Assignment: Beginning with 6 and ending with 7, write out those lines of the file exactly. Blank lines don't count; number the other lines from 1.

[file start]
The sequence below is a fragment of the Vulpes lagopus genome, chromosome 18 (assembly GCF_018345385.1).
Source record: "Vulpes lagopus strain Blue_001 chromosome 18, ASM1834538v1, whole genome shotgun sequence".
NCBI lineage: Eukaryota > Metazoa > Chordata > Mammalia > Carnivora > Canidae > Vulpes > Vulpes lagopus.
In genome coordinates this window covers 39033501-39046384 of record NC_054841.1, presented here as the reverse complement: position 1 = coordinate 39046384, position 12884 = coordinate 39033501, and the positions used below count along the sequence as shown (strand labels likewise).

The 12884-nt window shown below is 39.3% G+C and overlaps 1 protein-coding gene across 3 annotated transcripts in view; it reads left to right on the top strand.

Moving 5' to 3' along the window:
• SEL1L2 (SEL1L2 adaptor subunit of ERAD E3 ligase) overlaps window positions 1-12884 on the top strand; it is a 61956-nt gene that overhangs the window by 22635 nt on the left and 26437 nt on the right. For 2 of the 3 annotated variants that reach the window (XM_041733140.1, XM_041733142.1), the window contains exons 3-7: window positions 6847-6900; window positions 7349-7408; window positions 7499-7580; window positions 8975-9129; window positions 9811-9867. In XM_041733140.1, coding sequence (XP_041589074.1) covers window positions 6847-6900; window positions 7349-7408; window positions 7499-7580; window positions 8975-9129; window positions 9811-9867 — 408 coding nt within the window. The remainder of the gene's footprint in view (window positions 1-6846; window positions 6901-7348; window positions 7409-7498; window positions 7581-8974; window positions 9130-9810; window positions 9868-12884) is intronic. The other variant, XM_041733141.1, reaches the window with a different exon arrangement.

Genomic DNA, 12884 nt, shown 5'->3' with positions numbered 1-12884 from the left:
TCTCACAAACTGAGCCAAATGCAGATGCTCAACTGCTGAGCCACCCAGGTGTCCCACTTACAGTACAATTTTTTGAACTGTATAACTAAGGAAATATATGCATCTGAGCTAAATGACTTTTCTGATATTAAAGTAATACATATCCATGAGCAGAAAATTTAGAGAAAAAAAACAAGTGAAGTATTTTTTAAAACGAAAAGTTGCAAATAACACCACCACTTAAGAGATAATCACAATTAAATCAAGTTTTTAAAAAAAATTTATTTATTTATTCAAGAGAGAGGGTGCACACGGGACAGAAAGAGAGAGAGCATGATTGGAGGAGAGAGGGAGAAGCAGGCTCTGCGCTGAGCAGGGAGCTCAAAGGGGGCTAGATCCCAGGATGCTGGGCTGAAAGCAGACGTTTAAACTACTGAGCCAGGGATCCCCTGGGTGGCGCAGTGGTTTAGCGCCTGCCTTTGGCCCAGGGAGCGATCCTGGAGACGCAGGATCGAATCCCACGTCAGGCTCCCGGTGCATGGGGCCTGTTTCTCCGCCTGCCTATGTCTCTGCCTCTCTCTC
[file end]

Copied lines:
Moving 5' to 3' along the window:
• SEL1L2 (SEL1L2 adaptor subunit of ERAD E3 ligase) overlaps window positions 1-12884 on the top strand; it is a 61956-nt gene that overhangs the window by 22635 nt on the left and 26437 nt on the right. For 2 of the 3 annotated variants that reach the window (XM_041733140.1, XM_041733142.1), the window contains exons 3-7: window positions 6847-6900; window positions 7349-7408; window positions 7499-7580; window positions 8975-9129; window positions 9811-9867. In XM_041733140.1, coding sequence (XP_041589074.1) covers window positions 6847-6900; window positions 7349-7408; window positions 7499-7580; window positions 8975-9129; window positions 9811-9867 — 408 coding nt within the window. The remainder of the gene's footprint in view (window positions 1-6846; window positions 6901-7348; window positions 7409-7498; window positions 7581-8974; window positions 9130-9810; window positions 9868-12884) is intronic. The other variant, XM_041733141.1, reaches the window with a different exon arrangement.